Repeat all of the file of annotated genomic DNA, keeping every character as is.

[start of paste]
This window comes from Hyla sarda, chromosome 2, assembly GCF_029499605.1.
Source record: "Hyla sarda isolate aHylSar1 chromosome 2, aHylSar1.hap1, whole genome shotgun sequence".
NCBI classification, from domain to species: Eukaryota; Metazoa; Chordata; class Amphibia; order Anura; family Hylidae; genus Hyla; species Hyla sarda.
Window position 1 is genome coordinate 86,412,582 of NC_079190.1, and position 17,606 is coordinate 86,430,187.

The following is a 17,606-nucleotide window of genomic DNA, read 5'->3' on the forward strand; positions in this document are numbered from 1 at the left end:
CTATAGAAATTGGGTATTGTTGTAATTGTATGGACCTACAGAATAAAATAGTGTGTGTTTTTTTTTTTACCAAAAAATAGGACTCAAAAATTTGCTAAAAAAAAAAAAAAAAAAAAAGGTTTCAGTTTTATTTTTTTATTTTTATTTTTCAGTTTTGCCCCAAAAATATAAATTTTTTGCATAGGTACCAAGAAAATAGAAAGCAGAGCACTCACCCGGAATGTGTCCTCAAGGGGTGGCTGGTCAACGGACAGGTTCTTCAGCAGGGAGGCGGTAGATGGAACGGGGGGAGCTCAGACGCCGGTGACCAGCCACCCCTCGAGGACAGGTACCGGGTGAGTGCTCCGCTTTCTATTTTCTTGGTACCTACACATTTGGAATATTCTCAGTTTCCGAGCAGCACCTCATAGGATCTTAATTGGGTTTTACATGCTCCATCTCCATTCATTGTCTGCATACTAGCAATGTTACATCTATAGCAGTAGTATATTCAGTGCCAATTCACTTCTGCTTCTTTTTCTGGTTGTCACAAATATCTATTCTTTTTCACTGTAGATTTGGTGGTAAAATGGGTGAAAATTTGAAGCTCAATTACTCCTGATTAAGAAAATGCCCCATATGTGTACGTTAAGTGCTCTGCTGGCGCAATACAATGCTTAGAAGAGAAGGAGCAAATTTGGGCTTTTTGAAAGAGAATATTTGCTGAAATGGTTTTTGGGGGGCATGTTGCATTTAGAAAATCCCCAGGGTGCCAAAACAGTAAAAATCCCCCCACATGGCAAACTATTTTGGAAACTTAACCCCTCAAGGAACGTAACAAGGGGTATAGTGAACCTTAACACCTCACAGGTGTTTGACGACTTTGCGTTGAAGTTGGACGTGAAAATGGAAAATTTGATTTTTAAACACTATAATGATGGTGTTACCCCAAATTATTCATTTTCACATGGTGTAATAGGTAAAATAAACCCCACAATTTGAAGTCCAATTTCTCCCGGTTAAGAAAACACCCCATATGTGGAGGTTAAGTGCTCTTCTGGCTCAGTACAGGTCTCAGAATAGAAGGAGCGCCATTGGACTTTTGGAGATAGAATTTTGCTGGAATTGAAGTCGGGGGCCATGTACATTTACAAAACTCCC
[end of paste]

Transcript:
This window comes from Hyla sarda, chromosome 2, assembly GCF_029499605.1.
Source record: "Hyla sarda isolate aHylSar1 chromosome 2, aHylSar1.hap1, whole genome shotgun sequence".
NCBI classification, from domain to species: Eukaryota; Metazoa; Chordata; class Amphibia; order Anura; family Hylidae; genus Hyla; species Hyla sarda.
Window position 1 is genome coordinate 86,412,582 of NC_079190.1, and position 17,606 is coordinate 86,430,187.

The following is a 17,606-nucleotide window of genomic DNA, read 5'->3' on the forward strand; positions in this document are numbered from 1 at the left end:
CTATAGAAATTGGGTATTGTTGTAATTGTATGGACCTACAGAATAAAATAGTGTGTGTTTTTTTTTTTACCAAAAAATAGGACTCAAAAATTTGCTAAAAAAAAAAAAAAAAAAAAAGGTTTCAGTTTTATTTTTTTATTTTTATTTTTCAGTTTTGCCCCAAAAATATAAATTTTTTGCATAGGTACCAAGAAAATAGAAAGCAGAGCACTCACCCGGAATGTGTCCTCAAGGGGTGGCTGGTCAACGGACAGGTTCTTCAGCAGGGAGGCGGTAGATGGAACGGGGGGAGCTCAGACGCCGGTGACCAGCCACCCCTCGAGGACAGGTACCGGGTGAGTGCTCCGCTTTCTATTTTCTTGGTACCTACACATTTGGAATATTCTCAGTTTCCGAGCAGCACCTCATAGGATCTTAATTGGGTTTTACATGCTCCATCTCCATTCATTGTCTGCATACTAGCAATGTTACATCTATAGCAGTAGTATATTCAGTGCCAATTCACTTCTGCTTCTTTTTCTGGTTGTCACAAATATCTATTCTTTTTCACTGTAGATTTGGTGGTAAAATGGGTGAAAATTTGAAGCTCAATTACTCCTGATTAAGAAAATGCCCCATATGTGTACGTTAAGTGCTCTGCTGGCGCAATACAATGCTTAGAAGAGAAGGAGCAAATTTGGGCTTTTTGAAAGAGAATATTTGCTGAAATGGTTTTTGGGGGGCATGTTGCATTTAGAAAATCCCCAGGGTGCCAAAACAGTAAAAATCCCCCCACATGGCAAACTATTTTGGAAACTTAACCCCTCAAGGAACGTAACAAGGGGTATAGTGAACCTTAACACCTCACAGGTGTTTGACGACTTTGCGTTGAAGTTGGACGTGAAAATGGAAAATTTGATTTTTAAACACTATAATGATGGTGTTACCCCAAATTATTCATTTTCACATGGTGTAATAGGTAAAATAAACCCCACAATTTGAAGTCCAATTTCTCCCGGTTAAGAAAACACCCCATATGTGGAGGTTAAGTGCTCTTCTGGCTCAGTACAGGTCTCAGAATAGAAGGAGCGCCATTGGACTTTTGGAGATAGAATTTTGCTGGAATTGAAGTCGGGGGCCATGTACATTTACAAAACTCCC